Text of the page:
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Rift Delays Official Release Of Study On Safety
For 10 years, scientists have been waiting for the outcome of a global examination of the habits of thousands of brain cancer patients to explore whether there are links between cellphone use and brain tumors.
But now the findings of the €15 million, or $24 million, Interphone study are stalled, caught in an international rift among prominent cancer researchers who are divided about how to interpret the risks of radio-frequency radiation emitted by mobile telephones.
The research group's manuscript of results has drifted for almost three years among scientists in Europe, Israel, Japan and Canada without publication. Some of the researchers are barely on speaking terms, according to some participants. And there is the prospect of further delays because of an ongoing general debate about whether or not cancer patients accurately report their mobile telephone use.
"There seems to be a split," said Lennart Hardell, a participating Swedish cancer specialist who said the divisions focused on whether the faulty memories of brain cancer patients skewed the results of the study. "It's not fair to the public. This has been paid for by taxpayers and they have a responsibility to show the results."
Many of the individual countries involved in the study have already started to release results, some of which have shown increased risk of brain tumors for heavy users - those who have used their cellphones for more than 10 years on the same side of the head. But since national samples are small, the information is not considered as significant as the pooled analysis of the 7,400 patients in the study with tumors in the head and neck area in the study.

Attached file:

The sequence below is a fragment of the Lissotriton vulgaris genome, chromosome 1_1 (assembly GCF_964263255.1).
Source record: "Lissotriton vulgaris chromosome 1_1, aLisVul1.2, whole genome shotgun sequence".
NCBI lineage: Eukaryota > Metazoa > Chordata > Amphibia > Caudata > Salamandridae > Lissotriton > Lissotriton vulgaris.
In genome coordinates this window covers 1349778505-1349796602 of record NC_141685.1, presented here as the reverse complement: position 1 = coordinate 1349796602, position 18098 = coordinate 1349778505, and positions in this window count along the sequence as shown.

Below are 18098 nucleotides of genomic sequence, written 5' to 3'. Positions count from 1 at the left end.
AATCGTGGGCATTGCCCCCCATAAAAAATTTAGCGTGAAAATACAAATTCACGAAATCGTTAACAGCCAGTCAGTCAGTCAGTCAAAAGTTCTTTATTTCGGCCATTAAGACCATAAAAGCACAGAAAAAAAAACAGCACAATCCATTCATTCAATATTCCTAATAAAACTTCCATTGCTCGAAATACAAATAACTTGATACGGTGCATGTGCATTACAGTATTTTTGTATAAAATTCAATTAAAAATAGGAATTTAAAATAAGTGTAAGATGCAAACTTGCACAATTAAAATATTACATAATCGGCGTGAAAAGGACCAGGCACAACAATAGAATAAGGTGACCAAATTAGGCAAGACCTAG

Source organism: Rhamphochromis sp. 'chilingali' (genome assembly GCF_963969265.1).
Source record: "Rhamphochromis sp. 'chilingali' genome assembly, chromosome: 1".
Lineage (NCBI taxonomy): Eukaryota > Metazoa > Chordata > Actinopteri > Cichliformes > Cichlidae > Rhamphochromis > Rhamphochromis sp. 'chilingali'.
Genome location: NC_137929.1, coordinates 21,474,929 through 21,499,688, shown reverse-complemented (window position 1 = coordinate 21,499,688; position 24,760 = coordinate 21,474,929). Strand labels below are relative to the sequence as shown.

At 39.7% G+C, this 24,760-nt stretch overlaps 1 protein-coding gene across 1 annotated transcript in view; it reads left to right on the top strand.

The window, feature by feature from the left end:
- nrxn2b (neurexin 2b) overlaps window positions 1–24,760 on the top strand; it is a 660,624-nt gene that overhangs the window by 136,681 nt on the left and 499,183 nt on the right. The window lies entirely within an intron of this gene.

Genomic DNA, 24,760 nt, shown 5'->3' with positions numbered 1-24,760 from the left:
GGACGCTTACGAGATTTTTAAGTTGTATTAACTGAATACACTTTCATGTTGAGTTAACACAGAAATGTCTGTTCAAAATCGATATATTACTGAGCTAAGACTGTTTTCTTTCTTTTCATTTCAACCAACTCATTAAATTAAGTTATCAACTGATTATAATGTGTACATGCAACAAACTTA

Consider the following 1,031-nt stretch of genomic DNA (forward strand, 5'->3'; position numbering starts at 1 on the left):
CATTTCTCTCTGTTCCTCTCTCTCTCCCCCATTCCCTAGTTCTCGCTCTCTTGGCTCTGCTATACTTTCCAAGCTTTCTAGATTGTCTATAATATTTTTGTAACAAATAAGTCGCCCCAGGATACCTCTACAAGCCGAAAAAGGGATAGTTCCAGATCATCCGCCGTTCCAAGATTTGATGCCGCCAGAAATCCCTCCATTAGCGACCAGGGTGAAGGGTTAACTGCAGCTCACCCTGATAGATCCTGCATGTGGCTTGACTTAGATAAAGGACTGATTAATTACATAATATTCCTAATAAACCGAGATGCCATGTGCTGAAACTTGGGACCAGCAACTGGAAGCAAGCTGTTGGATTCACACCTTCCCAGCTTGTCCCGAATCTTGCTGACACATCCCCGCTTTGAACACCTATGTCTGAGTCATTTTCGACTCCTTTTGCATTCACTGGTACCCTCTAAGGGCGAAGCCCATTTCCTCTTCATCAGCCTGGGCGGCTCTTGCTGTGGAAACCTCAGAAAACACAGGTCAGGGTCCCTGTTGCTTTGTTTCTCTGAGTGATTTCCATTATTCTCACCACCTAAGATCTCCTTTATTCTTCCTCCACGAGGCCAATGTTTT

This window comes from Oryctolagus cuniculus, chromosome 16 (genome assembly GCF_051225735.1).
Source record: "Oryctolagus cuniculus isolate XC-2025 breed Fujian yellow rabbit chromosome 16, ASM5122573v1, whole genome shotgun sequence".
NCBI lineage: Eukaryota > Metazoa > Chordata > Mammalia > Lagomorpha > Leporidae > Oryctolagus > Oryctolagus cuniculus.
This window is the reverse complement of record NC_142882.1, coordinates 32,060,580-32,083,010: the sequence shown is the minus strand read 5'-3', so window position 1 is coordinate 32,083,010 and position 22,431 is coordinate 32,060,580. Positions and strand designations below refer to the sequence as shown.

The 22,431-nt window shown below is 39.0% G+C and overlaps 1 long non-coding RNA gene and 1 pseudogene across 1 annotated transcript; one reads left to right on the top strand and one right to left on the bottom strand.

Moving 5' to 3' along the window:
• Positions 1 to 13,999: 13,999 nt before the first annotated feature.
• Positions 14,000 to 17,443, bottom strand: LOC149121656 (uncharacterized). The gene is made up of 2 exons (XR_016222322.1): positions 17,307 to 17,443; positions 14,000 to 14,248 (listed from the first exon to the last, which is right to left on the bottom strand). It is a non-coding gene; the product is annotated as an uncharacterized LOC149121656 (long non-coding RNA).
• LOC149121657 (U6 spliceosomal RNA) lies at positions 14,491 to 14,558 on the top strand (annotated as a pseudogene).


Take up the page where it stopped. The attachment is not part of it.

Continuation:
Until the Interphone study is published, institutions like the World Health Organization and the European Commission have cautioned that conclusions about possible cancer risks cannot be drawn. But others, in the meantime, are defining the risks - from a hoax video clip that circulated millions of times on YouTube this month showing four ringing mobile telephones popping kernels of corn, to a manifesto issued by French scientists in the same period urging cellphone users to take precautions with hands-free kits.
Michael Milligan, the secretary general of the Mobile Manufacturers Forum, said that cellphone makers were disappointed by the delays of the Interphone study, which it helped to finance.
"We've heard that they can't agree on a manuscript and that's essentially where it comes down to," he said, adding, "We certainly have been encouraging the principle investigators to resolve whatever issues they need to get results to the public."
The GSM Association, a global trade organization of mobile operators, and the forum, which includes Nokia and about a dozen other manufacturers, contributed more than €3.5 million to help finance the project. The European Commission also helped fund the project with contributions passed through the International Union Against Cancer to create a barrier between the mobile phone industry and scientists.
The final report was scheduled to be published in 2006, but as time has dragged on, the director of the Interphone study, Elisabeth Cardis, has left her post at the International Agency for Research in Cancer in Lyon, which was coordinating the project. Now at the Center for Research in Environmental Epidemiology in Barcelona, Cardis has a standard answer when questioned about when the draft manuscript will be submitted for publication: "hopefully quite soon."